Wine Workshop II: Shop ’til you pop

I attended seven lectures and tasted fourteen local wines on August 9, the second day of the International Workshop on the Wine Market in China, held in Beijing. I’ll post notes all week.

Getting wine to China is one thing, getting consumers to pull the cork on a purchase is quite another. Huiqin Ma, associate professor at China Agricultural University and the workshop organizer, reported on a wine survey done with Ying Yu of 230 consumers in Beijing supermarkets. The sample group included 110 men and 120 women, most of whom fell predominantly between the ages of 18 and 40 (~94%) and had an income of less than 5,000 RMB (USD700) per month (~90%).

Ma discussed purchasing blocks, influences on wine buyers, and so on. My shorthand is, er, short on practice, so here are just a few of her points:

  • The biggest influencers on consumers are, in order of importance, the brand name (“it’s like an index for selection,” says Ma), origin of the wine (“that means the country [not region] of origin”, she says), whether they’d previously tasted the wine, and recommendations.
  • Least influential were whether it paired with food, an attractive label, and alcohol content below 13 percent.
  • When Chinese students taking a wine course at the university were surveyed, food pairing and the information on the bottle’s back label rose in terms of influence, suggesting the impact of wine education.
  • About 85 percent of consumers sometimes or always read the back label. The information they want, in order of importance, is a description of the aroma and taste, food pairing advice, an introduction to the winemaking process, and background /history on the wine or producer.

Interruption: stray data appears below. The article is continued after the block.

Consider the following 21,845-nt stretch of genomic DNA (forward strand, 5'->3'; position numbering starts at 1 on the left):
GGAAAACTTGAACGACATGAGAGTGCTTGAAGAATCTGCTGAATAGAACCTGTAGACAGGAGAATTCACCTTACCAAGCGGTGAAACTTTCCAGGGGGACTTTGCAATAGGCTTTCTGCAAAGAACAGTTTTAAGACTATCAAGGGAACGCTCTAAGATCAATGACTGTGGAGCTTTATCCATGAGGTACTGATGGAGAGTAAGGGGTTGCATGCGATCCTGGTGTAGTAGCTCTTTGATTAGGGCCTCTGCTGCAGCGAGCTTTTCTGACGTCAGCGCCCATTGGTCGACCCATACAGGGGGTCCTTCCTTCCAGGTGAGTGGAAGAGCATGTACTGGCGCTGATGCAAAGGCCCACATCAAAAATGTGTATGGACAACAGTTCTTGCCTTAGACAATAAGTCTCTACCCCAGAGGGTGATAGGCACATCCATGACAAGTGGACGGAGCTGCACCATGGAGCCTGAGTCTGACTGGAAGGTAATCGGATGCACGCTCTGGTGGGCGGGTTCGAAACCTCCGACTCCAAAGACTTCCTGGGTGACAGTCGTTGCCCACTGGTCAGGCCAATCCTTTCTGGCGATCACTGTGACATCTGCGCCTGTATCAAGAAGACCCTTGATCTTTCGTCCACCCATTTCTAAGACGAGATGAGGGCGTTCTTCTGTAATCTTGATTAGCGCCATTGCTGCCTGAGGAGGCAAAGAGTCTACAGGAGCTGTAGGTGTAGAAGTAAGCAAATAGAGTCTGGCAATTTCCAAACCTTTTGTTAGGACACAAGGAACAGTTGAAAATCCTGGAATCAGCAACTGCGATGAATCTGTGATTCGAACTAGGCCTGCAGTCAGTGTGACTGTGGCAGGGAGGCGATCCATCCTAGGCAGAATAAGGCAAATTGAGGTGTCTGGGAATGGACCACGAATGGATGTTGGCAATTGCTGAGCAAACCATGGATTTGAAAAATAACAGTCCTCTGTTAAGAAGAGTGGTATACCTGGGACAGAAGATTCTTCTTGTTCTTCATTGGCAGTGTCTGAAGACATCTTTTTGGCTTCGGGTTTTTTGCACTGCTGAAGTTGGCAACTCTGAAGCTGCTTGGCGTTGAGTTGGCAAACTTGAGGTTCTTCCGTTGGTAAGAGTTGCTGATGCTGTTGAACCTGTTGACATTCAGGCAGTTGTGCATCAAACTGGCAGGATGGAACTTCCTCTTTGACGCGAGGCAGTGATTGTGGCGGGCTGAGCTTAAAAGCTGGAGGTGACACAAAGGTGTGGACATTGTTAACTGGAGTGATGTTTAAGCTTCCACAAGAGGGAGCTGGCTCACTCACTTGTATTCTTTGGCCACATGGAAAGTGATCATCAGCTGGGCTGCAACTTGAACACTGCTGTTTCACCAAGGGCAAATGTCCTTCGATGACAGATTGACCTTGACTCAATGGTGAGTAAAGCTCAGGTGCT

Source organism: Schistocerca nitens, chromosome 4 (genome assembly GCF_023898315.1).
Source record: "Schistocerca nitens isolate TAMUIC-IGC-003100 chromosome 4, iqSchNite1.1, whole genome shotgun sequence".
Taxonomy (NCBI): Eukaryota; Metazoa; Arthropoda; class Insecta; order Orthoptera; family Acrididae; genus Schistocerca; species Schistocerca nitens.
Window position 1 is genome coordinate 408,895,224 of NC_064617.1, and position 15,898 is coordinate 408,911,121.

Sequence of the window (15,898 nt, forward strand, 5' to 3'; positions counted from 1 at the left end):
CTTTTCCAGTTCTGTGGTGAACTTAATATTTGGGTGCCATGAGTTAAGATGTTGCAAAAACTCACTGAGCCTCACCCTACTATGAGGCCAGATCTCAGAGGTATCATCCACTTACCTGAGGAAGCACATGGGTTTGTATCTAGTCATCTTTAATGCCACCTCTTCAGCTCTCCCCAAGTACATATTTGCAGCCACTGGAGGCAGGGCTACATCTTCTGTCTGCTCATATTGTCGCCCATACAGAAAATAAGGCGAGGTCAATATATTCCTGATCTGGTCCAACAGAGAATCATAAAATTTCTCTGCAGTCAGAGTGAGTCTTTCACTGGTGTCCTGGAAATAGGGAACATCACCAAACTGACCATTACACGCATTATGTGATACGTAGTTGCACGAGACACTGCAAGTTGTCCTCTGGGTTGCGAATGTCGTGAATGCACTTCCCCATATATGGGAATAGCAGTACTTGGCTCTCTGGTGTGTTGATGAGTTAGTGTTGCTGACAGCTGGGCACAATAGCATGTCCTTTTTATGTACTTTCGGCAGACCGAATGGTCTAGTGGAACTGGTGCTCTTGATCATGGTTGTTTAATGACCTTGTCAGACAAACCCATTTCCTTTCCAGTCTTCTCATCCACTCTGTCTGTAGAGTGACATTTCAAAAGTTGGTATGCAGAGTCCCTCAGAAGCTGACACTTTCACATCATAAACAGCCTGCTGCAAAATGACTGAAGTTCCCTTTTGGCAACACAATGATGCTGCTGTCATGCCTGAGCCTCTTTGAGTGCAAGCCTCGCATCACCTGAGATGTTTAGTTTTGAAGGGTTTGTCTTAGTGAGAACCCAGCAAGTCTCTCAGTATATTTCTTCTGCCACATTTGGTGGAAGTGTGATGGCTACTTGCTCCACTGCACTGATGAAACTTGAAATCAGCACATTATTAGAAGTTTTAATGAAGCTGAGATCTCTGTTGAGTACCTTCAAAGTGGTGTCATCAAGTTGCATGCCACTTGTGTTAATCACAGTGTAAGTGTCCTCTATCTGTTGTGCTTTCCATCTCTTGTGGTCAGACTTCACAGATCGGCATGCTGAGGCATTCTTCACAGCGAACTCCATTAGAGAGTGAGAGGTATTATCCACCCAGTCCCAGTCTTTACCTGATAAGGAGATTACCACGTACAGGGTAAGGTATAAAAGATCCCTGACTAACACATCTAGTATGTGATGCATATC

• In terms of medals listed on labels, 25 percent of consumers do not trust them on Chinese bottles as compared to 5 percent on international ones, while 25 percent do trust them on Chinese bottles as compared to 42 percent on international (about 50 percent said they don’t know).

Ma’s key findings include:

  • Supermarkets are the top wine venue, scoring high on price and convenience
  • Wine shops lag behind, though they score high on service and diversity of choice
  • The Internet scores lowest except on price, where it ranks behind supermarkets and ahead of wine shops

She also said Chinese prefer Chinese wine, mainly due to availability, and have a good impression of French wine, which is positioned well in terms of business dinners and leads in terms of gift-giving. Australian wine, especially Shiraz, also places well due to marketing and word of mouth. Countries such as Chile, Argentina and South Africa have lower profiles and their wines are not normally purchased as gifts.

There’s a lot more to be said on the Chinese wine consumer, of course, and I’m hoping to sit down with Ma for an in-depth interview in the near future.

Tomorrow: Wine Workshop III: Taste, with Chinese characteristics


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